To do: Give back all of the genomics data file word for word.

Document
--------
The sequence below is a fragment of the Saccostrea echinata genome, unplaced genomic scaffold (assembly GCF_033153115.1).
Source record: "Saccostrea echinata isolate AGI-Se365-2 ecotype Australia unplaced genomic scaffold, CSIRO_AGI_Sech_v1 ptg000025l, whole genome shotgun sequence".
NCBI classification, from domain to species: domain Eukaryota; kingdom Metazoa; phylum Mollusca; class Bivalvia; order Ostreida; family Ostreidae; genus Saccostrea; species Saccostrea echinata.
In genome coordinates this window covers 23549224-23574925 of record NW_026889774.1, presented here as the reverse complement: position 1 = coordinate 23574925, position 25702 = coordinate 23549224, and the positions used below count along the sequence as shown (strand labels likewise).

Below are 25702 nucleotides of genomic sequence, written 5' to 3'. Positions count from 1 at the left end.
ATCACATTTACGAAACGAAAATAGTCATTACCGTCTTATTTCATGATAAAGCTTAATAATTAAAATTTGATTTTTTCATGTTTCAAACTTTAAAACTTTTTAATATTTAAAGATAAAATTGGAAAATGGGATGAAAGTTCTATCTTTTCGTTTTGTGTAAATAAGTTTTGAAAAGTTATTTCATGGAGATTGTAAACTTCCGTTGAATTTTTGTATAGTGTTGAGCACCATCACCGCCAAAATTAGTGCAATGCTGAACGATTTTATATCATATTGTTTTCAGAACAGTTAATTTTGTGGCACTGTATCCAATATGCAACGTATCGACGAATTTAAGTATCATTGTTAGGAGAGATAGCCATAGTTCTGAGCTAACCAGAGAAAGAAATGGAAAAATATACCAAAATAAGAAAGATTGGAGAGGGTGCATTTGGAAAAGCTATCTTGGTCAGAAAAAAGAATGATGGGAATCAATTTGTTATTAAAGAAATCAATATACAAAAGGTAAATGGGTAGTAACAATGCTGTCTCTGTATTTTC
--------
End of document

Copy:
The sequence below is a fragment of the Saccostrea echinata genome, unplaced genomic scaffold (assembly GCF_033153115.1).
Source record: "Saccostrea echinata isolate AGI-Se365-2 ecotype Australia unplaced genomic scaffold, CSIRO_AGI_Sech_v1 ptg000025l, whole genome shotgun sequence".
NCBI classification, from domain to species: domain Eukaryota; kingdom Metazoa; phylum Mollusca; class Bivalvia; order Ostreida; family Ostreidae; genus Saccostrea; species Saccostrea echinata.
In genome coordinates this window covers 23549224-23574925 of record NW_026889774.1, presented here as the reverse complement: position 1 = coordinate 23574925, position 25702 = coordinate 23549224, and the positions used below count along the sequence as shown (strand labels likewise).

Below are 25702 nucleotides of genomic sequence, written 5' to 3'. Positions count from 1 at the left end.
ATCACATTTACGAAACGAAAATAGTCATTACCGTCTTATTTCATGATAAAGCTTAATAATTAAAATTTGATTTTTTCATGTTTCAAACTTTAAAACTTTTTAATATTTAAAGATAAAATTGGAAAATGGGATGAAAGTTCTATCTTTTCGTTTTGTGTAAATAAGTTTTGAAAAGTTATTTCATGGAGATTGTAAACTTCCGTTGAATTTTTGTATAGTGTTGAGCACCATCACCGCCAAAATTAGTGCAATGCTGAACGATTTTATATCATATTGTTTTCAGAACAGTTAATTTTGTGGCACTGTATCCAATATGCAACGTATCGACGAATTTAAGTATCATTGTTAGGAGAGATAGCCATAGTTCTGAGCTAACCAGAGAAAGAAATGGAAAAATATACCAAAATAAGAAAGATTGGAGAGGGTGCATTTGGAAAAGCTATCTTGGTCAGAAAAAAGAATGATGGGAATCAATTTGTTATTAAAGAAATCAATATACAAAAGGTAAATGGGTAGTAACAATGCTGTCTCTGTATTTTC